Fluphenazine

FLUPHENAZINE

General Monograph

Antipsychotic

Pharmacology: Fluphenazine is a short-acting piperazine phenothiazine. Phenothiazines are thought to elicit their antipsychotic effects via interference with central dopaminergic pathways in the mesolimbic zone of the brain. Extrapyramidal side effects are a result of interaction with dopaminergic pathways in the basal ganglia.

Fluphenazine has alpha adrenergic blocking activity and can cause orthostatic hypotension.

Compared to other phenothiazines, fluphenazine has weak anticholinergic, sedative and hypotensive activity, weak anti-emetic effects and strong extrapyramidal effects. It is the most potent of the phenothiazine antipsychotics.

Pharmacokinetics: Rapid absorption occurs following oral or i.m. administration. Fluphenazine is distributed into most body tissues. It is highly bound to plasma proteins. Onset of action is within 1 hour; duration of action is 6 to 8 hours. The reported half-life ranges from 13 to 33 hours or more. Extensive hepatic metabolism does occur but the exact metabolic fate of fluphenazine is unclear. Metabolites and unchanged drug are excreted in urine and feces.

Esterification of fluphenazine slows its release from fatty tissue. I.M. or s.c. injection of the esters in a sesame oil base also slows their release. The clinical result is a longer duration of action. Two fluphenazine esters are commercially available in a sesame oil vehicle, fluphenazine decanoate and fluphenazine enanthate. Their onset of action is 24 to 72 hours with an average duration of action of 2 to 3 weeks.

Indications: The symptomatic management of psychotic disorders. The long-acting (depot) injectable forms of fluphenazine are most commonly used as maintenance therapy in patients who are unreliable in taking daily oral medications.

Contraindications: Fluphenazine is contraindicated in patients who have a known hypersensitivity to the drug. Cross-sensitivity between fluphenazine and other phenothiazine drugs may occur.

Fluphenazine should not be used in patients who are comatose, in patients with severe CNS depression secondary to use of CNS depressant medications and in patients with blood dyscrasias or bone marrow depression.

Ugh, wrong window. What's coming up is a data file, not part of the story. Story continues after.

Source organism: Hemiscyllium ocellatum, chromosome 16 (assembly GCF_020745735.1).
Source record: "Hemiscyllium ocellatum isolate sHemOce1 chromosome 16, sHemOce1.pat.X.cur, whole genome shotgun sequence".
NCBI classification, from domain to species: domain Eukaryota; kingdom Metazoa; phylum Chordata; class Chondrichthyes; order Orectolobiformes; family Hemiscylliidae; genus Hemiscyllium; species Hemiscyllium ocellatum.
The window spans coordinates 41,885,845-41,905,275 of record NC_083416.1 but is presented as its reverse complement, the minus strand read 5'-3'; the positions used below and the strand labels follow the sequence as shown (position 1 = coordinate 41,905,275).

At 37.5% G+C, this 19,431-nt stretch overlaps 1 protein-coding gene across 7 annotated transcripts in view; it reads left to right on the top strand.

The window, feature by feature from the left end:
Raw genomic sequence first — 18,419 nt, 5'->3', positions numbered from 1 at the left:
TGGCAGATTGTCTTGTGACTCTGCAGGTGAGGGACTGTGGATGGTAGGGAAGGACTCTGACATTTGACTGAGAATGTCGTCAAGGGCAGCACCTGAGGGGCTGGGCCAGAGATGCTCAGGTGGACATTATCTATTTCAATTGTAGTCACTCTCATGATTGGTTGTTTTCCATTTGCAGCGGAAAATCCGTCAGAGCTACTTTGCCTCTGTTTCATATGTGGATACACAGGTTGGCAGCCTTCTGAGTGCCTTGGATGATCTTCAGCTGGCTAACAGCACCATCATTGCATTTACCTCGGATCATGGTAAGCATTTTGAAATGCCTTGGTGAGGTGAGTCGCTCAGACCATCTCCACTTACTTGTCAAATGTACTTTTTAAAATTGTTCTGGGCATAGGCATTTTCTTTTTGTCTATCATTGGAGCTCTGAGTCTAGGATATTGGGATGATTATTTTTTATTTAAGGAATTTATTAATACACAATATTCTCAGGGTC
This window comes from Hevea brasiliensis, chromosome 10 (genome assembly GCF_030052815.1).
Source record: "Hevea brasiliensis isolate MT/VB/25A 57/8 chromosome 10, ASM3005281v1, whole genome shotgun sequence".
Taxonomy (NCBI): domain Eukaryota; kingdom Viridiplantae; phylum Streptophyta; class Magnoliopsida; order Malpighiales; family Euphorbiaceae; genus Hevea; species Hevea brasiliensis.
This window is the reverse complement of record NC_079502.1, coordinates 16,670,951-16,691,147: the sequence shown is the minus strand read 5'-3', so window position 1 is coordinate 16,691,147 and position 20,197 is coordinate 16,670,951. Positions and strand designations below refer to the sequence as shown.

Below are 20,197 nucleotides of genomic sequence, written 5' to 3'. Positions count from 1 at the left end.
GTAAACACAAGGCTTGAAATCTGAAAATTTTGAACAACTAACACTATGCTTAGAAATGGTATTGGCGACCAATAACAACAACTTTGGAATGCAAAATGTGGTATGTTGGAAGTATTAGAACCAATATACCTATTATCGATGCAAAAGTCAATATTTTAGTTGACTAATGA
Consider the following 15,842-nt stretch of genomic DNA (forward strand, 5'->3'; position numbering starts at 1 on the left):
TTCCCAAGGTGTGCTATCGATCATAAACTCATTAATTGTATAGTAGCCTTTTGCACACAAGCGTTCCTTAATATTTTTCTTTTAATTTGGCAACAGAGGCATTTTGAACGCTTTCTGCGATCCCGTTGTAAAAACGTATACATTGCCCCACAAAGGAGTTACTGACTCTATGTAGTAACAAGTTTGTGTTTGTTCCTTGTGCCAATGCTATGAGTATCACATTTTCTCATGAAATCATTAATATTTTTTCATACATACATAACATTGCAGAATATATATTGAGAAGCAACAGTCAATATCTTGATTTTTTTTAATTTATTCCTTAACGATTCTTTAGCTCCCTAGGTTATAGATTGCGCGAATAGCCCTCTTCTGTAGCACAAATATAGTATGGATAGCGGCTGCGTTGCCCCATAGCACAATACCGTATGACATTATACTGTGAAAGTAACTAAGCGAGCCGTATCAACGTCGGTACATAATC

Phenothiazines are contraindicated in patients with suspected or established subcortical brain damage with or without hypothalamic damage, since a hyperthermic reaction with temperatures in excess of 40° C may occur in such patients, sometimes not until 14 to 16 hours after drug administration.

Warnings: The antiemetic effect of phenothiazines may mask vomiting as a sign of toxicity due to overdosage of other drugs, or may obscure the cause of vomiting in various disorders such as brain tumor, intestinal obstruction, or Reye’s syndrome.

Precautions: During the first month of therapy, routine blood counts, renal and hepatic function tests are advised as blood dyscrasias and cholestatic jaundice may occur. Renal function should be monitored in patients on long-term therapy.

Fluphenazine may cause agranulocytosis. Most reported cases of agranulocytosis associated with the administration of phenothiazine derivatives have occurred between the fourth and tenth week of treatment. Therefore, observe patients on prolonged therapy with particular care during that time for the appearance of such signs as sore throat, fever and weakness. If these symptoms appear, discontinue the drug and perform WBC and differential counts.

Fluphenazine may cause hypotension. It should be used with caution in the elderly, alcoholics and in patients with cardiovascular disease or in patients undergoing surgery. The dosage of anesthetic and CNS depressants may have to be reduced in the perioperative period. Epinephrine should not be used to treat fluphenazine-induced hypotension (see Drug Interactions).

ECG changes have been associated with the administration of phenothiazines. These changes appear to be reversible and related to a disturbance in repolarization. Use fluphenazine with caution in patients with cardiovascular disease.

Fluphenazine should be used with caution in patients who have impaired liver function or alcoholic liver disease. CNS depression may be potentiated. If bilirubinemia or icterus occurs, discontinue the drug and perform liver function tests.

Use cautiously in patients with respiratory difficulties as CNS depression may cause some respiratory failure in these patients.

Paralytic ileus resulting from the anticholinergic action of fluphenazine may occur, especially in the elderly. Administer with caution also in those patients with glaucoma or prostatic hypertrophy.

Fluphenazine may lower the seizure threshold and should be used cautiously in patients with a history of seizures.

Phenothiazines affect thermoregulation. Use fluphenazine with caution in those patients who may be exposed to extreme heat or cold.

Photosensitivity may occur. Patients should utilize sunscreens when exposed to sunlight for significant lengths of time.